The Bengals released Henry in April after he was arrested for the fifth time, and the NFL suspended him indefinitely. His court case ended in a mistrial and prosecutors dropped the charges, prompting Henry to seek reinstatement and a chance to play in the NFL again.
Lewis said it won't be with the Bengals.
"I'm not interested," Lewis told reporters Tuesday, before the team's annual preseason luncheon. "I don't think it would be productive for our football team. You have to be a productive part to be an NFL player, and there's responsibilities to being an NFL player. It's a privilege, it's not a right. There's a lot that comes with being an NFL football player."
The 25-year-old Henry was suspended for the first eight games last season for repeatedly violating the league's conduct policies. He played in the last eight games, but had only 21 catches for 343 yards and a pair of touchdowns as the No. 3 receiver.
The Bengals weren't pleased with his performance on the field after he returned, but were prepared to give him a chance to keep his roster spot. They released him after he was accused of punching a University of Cincinnati student and breaking his car window with a beer bottle in April.
The jury couldn't reach a verdict on an assault charge, resulting in a mistrial. Prosecutors decided to drop the case after a judge ruled against them on several motions just before the retrial was scheduled to start this month.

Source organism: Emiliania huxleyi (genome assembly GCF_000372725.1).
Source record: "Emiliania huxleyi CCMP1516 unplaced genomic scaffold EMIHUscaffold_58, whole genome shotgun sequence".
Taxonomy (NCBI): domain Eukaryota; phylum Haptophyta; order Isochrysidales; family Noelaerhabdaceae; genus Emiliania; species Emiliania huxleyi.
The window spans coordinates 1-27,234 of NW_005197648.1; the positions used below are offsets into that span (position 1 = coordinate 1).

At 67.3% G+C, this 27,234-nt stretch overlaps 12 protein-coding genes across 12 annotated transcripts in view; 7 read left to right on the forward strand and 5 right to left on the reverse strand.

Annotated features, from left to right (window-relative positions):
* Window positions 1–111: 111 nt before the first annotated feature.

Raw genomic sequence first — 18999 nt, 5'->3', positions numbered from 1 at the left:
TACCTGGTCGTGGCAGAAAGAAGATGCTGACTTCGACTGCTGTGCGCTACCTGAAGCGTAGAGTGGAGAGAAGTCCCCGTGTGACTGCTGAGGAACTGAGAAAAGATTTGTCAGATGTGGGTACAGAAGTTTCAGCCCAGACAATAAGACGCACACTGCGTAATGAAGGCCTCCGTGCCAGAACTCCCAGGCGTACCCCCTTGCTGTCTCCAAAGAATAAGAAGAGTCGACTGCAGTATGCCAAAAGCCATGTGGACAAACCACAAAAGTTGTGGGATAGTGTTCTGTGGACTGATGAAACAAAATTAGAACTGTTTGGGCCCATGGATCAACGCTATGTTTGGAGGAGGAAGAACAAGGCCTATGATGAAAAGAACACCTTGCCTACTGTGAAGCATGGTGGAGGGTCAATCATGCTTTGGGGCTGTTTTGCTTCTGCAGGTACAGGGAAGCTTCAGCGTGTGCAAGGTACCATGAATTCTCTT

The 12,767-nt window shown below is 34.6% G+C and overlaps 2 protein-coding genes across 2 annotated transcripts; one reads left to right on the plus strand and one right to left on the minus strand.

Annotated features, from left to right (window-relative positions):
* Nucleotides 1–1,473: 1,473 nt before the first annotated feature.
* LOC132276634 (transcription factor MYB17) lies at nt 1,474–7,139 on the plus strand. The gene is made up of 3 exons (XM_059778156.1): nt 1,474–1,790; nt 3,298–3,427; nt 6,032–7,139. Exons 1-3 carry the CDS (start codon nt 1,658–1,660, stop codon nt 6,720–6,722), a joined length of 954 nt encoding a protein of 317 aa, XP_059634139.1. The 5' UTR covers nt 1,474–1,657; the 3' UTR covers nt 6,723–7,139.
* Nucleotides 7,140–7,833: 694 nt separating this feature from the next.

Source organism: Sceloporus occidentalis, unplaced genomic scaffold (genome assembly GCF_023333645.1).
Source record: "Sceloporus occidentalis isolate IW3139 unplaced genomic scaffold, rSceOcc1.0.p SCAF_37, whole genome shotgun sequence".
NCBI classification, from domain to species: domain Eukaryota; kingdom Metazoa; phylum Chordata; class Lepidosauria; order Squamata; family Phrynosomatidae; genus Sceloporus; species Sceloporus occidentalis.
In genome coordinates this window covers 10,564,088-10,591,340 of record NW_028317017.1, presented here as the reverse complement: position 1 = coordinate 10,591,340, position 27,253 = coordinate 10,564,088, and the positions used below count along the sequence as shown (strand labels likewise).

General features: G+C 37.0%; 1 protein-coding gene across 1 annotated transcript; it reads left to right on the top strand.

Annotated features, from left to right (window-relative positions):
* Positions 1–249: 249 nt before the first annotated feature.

The Bengals also released linebacker Odell Thurman in the offseason, after he was reinstated from his two-year suspension by the NFL. It marked a change in policy for the Bengals, who had repeatedly given players extra chances after they got in trouble.
Owner Mike Brown said Tuesday he still believes in giving players chances to turn their lives around. Brown has a history of welcoming players back after they break the law.
"I guess the world is divided up between redeemers and non-redeemers," Brown said. "I happen to be a redeemer. I think people can be made better and right. If that's a fault, so be it. These guys misstepped, they made mistakes, they paid prices for it that have been verging on ruinous, but that doesn't mean I dislike them personally. I like them as people. I regret what's happened to them, and I regret that they're no longer here."
Commissioner Roger Goodell toughened the league's conduct policy last year, when the Bengals were a troubled team. They had 10 players arrested over a 14-month span, including Henry and Thurman. Brown said the team has raised its standards as well.
"That's all history now," Brown said. "We're going forward and trying to go forward with the kind of guys we can count on, the kind of guys who are not just good players but good citizens."